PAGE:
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Heat's O'Neal rejuvenated in series against Hawks
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Hawks vs. Heat

When: 8 tonight

Where: Miami

TV, radio: Fox Sports Net; 790-AM

Web site:

MIAMI — During the past two Miami Heat games, Jermaine O’Neal has gotten poked in the face, kicked in the leg and knocked on his back.

He’s enjoyed every bit.

It’s no coincidence that the two Heat wins in this Eastern Conference first-round series against the Atlanta Hawks came in O’Neal’s best games with Miami. Looking every bit the All-Star of old, O’Neal combined for 41 points and 16 rebounds in those contests, and it’s him — not Dwyane Wade — that has the Hawks befuddled entering tonight’s critical Game 4.

And for the first time since 2006, when Wade and that other O’Neal — Shaq — were teamed up, Miami has the second round in sight.

"He’s definitely the X-factor for the Miami Heat," Hawks forward Josh Smith said Sunday. "If he keeps playing the way he’s playing, it’s going to be tough to beat them."

That’s music to O’Neal’s ears. And it’s what Clifford O’Neal envisioned when he called his baby brother after Game 1, where the Heat got walloped and their center was a non-factor with five points and two rebounds.

Clifford O’Neal had one question: Are you going to have fun or not?

With that, something clicked for Jermaine O’Neal. He’s been different since, and after finding Wade for a spectacular dunk in Saturday’s Game 3 Miami romp, he strutted near half court, pointed skyward and waved his arms in exhilaration.

That’s the O’Neal the Heat wanted when they traded Shawn Marion to Toronto for him in February.

"I’m a very emotional player," O’Neal said. "That’s always kind of been my calling card since I was in Indiana. I was a guy really able to get in a rhythm and really build off the emotions of the crowd and the emotions of myself."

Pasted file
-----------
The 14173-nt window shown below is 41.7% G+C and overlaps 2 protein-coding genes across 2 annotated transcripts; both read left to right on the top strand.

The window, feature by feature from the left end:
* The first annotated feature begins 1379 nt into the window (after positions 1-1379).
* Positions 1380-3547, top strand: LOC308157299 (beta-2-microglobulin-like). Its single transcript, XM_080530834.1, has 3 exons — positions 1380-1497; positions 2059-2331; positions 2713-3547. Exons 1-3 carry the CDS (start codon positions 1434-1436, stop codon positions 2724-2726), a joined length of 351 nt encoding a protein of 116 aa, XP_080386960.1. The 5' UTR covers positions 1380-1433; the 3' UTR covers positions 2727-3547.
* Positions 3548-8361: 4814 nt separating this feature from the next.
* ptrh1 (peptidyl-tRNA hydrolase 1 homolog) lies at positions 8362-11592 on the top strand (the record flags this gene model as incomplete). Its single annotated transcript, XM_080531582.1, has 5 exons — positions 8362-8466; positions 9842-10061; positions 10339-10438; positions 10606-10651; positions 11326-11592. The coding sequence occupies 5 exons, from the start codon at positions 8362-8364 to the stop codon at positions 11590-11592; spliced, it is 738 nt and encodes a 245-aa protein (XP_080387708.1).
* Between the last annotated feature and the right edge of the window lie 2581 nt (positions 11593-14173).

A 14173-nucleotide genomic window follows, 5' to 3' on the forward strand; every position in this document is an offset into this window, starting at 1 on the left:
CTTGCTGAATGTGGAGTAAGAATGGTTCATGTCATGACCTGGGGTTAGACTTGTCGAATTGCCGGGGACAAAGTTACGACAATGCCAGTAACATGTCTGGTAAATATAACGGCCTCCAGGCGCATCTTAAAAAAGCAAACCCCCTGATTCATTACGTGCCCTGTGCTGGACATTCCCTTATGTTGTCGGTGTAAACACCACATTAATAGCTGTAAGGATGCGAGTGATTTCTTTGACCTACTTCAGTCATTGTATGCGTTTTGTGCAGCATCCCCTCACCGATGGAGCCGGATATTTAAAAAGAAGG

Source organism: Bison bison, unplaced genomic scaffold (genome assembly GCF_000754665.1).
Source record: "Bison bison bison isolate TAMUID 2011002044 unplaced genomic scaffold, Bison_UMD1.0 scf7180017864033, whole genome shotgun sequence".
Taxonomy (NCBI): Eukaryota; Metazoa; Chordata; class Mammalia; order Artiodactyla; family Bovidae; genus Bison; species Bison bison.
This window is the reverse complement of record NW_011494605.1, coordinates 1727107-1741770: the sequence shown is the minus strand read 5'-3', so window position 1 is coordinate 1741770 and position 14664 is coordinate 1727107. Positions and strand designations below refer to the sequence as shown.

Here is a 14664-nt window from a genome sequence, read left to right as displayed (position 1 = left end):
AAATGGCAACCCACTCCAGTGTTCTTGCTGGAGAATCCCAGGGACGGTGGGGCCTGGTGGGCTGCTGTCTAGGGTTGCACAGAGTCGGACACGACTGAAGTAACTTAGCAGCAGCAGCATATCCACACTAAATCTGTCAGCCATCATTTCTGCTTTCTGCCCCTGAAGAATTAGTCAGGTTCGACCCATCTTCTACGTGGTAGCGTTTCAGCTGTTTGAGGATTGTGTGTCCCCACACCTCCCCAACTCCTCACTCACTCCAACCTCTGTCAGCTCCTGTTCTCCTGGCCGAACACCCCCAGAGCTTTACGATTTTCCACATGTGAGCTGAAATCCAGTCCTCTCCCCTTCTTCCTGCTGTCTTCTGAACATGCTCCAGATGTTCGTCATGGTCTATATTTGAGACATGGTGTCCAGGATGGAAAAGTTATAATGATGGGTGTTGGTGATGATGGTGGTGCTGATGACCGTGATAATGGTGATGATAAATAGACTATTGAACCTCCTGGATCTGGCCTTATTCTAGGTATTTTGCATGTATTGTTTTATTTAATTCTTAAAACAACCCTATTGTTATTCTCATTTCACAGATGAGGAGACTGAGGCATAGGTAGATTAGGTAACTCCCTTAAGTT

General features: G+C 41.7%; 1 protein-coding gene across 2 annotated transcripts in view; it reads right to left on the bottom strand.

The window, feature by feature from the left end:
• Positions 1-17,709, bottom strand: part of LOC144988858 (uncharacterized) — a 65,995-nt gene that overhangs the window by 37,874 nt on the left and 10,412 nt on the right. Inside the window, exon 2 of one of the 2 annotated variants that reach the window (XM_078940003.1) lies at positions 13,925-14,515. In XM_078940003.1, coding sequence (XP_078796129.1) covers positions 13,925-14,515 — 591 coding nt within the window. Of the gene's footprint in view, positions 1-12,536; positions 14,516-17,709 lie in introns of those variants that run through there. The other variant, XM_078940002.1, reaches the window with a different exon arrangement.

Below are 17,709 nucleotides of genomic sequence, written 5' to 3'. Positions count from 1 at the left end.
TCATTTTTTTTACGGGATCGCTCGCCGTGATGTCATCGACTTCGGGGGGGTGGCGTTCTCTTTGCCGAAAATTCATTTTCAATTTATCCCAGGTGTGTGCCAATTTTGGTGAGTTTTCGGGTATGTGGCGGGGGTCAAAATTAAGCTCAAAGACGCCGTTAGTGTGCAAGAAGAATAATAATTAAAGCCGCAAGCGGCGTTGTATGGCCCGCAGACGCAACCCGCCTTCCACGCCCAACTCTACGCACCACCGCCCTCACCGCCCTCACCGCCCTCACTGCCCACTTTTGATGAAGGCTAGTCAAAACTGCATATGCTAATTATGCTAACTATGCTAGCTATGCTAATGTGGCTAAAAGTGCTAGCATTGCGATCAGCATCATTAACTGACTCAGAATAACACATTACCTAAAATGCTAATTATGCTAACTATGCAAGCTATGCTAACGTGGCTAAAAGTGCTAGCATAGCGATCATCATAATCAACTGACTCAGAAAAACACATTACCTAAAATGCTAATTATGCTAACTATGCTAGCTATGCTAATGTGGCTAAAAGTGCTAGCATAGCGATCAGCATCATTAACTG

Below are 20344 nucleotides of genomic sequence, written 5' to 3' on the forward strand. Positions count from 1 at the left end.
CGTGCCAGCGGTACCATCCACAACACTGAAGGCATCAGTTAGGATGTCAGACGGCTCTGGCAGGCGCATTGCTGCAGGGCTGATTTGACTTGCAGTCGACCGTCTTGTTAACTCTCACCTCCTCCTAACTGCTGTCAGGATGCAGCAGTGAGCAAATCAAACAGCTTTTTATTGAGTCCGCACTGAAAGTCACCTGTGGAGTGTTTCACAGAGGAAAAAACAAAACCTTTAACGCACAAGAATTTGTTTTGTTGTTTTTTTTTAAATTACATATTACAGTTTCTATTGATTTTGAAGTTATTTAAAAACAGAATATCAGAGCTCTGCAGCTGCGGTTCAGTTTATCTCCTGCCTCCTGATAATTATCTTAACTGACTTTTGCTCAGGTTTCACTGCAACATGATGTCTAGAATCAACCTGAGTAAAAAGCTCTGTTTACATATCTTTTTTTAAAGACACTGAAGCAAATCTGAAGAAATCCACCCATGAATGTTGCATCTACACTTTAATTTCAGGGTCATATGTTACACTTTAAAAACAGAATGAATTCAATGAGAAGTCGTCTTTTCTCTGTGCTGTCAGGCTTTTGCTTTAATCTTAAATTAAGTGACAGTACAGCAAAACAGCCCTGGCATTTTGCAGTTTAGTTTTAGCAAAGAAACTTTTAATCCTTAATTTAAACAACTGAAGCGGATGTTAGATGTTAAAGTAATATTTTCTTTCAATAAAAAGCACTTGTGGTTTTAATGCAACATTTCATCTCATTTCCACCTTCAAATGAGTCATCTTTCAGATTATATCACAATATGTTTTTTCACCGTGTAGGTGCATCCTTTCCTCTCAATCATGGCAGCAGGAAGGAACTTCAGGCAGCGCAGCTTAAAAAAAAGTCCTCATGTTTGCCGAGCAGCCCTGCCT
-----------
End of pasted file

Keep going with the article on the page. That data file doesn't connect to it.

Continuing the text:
In Miami’s eyes, he’s picked the perfect time to let that show.

"He’s seizing the opportunity right now ... really stepping up to the challenge," Heat coach Erik Spoelstra said.

Atlanta is willing to concede certain things offensively to Wade, knowing no team has completely stopped the NBA’s scoring champion. So the Hawks’ defensive gameplan is built around stopping Miami’s supporting cast, like O’Neal, Udonis Haslem, Michael Beasley and Daequan Cook.

"It’s not only D-Wade, but it’s the guys around him who are playing such a big role," Hawks guard Joe Johnson said. "We have to get Miami as a team out of their rhythm."

Easier said than done.

But vital if Atlanta’s season is going to last for at least another week.

"Our backs are against the wall," Hawks forward Al Horford said. "Really against the wall."

By now, the Hawks are completely tired of hearing the dismal playoff numbers: 12 straight road losses in postseason games since 1997, plus losing four games in Boston last year and the one in Miami on Saturday by a staggering average of 26.4 points.

Win on Monday, all that gets forgotten, and home-court advantage swings back to Atlanta.

"We haven’t played well these last two games," Hawks coach Mike Woodson said. "So we’ve got to just see what we’re made of. Until we’re eliminated, hey, I’m going to keep fighting and I’ve got to push them to keep fighting."

Johnson, Atlanta’s best player who was held to 10-for-30 shooting in the last two games, is making Game 4 a personal challenge.

"We have to make something happen, and I count myself as one who has to step up his game," Johnson said.

In other words, do what O’Neal did.

There were times since the trade that O’Neal looked almost lost in the Heat system, going through long stretches where he was unable to get rebounds and barely being much of a factor in the offense.

Not anymore.

"This is why you make a deal like that," Spoelstra said. "When the game slows down in the playoffs and you need to have a paint or post presence, this is his value."

Right now, the challenge for O’Neal is getting into the second round, a place he hasn’t been since 2005.

Two more wins are all that’s needed.

"This is the best I’ve felt, physically, in the last two or three years," O’Neal said.